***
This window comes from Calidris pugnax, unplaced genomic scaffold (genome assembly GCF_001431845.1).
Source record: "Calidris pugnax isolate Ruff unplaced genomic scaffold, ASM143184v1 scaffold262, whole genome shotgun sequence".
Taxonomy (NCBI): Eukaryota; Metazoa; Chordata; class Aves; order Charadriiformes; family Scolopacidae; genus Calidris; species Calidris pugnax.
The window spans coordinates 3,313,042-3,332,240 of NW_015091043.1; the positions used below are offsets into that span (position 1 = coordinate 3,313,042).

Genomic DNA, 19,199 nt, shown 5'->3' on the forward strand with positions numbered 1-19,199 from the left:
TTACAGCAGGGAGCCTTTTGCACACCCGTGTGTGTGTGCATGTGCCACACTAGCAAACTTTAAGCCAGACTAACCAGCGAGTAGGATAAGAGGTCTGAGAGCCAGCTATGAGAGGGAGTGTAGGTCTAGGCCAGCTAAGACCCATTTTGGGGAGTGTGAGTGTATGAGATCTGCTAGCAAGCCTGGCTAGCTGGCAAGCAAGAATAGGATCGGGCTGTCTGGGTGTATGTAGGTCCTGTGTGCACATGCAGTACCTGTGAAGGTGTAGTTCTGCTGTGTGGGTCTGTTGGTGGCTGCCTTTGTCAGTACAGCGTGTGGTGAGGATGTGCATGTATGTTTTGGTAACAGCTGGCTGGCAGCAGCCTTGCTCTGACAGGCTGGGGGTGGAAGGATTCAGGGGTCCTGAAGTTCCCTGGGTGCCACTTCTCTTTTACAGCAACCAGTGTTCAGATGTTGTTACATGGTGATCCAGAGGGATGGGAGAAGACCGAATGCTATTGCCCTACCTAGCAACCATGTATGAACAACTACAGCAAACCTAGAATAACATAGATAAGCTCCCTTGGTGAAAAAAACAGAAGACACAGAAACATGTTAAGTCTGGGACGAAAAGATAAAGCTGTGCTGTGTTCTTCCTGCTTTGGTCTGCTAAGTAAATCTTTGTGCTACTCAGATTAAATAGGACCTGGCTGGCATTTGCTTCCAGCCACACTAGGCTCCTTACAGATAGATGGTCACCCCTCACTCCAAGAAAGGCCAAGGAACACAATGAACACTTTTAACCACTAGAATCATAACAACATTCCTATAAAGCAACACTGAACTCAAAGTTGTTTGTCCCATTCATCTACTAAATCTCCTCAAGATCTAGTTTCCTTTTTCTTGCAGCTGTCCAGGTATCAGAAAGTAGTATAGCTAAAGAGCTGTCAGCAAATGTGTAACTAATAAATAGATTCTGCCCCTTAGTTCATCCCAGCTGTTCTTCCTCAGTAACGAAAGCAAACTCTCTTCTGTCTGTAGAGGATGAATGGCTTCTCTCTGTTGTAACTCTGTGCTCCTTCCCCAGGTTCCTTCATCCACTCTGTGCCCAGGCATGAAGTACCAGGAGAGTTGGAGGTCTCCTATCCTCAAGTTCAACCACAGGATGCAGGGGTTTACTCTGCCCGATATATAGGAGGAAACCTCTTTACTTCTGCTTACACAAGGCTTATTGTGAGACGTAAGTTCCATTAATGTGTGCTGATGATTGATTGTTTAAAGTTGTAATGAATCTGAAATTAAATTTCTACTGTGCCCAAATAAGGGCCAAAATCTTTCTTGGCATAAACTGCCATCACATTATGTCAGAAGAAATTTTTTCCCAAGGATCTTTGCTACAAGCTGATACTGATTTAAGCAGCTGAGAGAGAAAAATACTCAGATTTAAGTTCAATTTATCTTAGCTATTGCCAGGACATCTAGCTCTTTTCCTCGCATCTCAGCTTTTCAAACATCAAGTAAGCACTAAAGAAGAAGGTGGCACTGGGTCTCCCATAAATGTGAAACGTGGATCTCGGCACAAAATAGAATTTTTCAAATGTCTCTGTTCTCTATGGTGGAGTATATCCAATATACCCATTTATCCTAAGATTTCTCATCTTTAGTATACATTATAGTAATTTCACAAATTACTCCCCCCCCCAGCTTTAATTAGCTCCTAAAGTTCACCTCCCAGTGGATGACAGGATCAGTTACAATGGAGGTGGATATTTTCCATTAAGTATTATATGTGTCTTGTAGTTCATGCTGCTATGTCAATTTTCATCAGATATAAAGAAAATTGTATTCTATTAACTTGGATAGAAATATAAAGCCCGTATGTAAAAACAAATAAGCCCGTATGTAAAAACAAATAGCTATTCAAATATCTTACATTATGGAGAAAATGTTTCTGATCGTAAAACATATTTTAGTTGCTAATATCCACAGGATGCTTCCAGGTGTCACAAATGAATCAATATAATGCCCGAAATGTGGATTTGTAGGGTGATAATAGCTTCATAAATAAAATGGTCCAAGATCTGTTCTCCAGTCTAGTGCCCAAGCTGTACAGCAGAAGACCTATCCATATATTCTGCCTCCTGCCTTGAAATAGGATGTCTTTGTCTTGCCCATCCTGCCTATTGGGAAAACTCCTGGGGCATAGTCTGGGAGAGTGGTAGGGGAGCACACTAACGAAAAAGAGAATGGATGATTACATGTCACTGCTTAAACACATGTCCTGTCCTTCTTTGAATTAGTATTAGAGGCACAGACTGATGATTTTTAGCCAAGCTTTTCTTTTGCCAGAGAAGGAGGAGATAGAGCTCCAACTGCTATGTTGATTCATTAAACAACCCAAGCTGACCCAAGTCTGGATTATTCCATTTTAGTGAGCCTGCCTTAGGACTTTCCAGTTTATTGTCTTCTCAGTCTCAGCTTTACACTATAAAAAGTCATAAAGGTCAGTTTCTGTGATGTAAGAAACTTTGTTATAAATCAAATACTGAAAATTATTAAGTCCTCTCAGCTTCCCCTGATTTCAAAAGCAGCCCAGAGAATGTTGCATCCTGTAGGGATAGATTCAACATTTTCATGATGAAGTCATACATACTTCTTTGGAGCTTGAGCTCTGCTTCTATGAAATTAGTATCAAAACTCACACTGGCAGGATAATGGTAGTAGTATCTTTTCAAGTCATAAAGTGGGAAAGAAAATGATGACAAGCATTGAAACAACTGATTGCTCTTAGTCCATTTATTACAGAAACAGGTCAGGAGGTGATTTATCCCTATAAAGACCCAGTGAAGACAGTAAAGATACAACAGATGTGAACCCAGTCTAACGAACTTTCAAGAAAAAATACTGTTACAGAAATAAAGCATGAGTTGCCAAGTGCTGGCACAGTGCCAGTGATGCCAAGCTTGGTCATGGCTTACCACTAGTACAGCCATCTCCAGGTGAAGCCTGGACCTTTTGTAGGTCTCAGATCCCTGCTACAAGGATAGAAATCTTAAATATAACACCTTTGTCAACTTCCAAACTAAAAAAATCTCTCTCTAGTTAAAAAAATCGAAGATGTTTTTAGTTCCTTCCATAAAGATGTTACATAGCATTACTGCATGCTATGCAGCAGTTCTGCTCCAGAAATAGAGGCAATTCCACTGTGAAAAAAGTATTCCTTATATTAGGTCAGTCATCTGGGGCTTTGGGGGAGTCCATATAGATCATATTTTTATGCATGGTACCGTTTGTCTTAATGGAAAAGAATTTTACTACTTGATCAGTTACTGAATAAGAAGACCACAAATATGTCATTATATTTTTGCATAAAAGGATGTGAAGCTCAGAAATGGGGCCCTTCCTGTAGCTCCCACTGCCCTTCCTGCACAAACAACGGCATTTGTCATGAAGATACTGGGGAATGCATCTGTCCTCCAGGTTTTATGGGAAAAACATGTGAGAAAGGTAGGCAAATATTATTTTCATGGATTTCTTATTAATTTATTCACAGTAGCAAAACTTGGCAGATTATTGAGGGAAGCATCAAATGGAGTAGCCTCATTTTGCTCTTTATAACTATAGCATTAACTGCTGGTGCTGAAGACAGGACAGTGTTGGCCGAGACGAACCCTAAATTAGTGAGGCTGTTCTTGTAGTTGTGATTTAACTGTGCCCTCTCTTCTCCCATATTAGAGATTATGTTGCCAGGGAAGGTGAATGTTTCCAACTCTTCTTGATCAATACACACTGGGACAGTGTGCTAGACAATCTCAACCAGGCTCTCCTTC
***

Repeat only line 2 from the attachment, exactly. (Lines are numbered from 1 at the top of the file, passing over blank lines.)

Source record: "Calidris pugnax isolate Ruff unplaced genomic scaffold, ASM143184v1 scaffold262, whole genome shotgun sequence".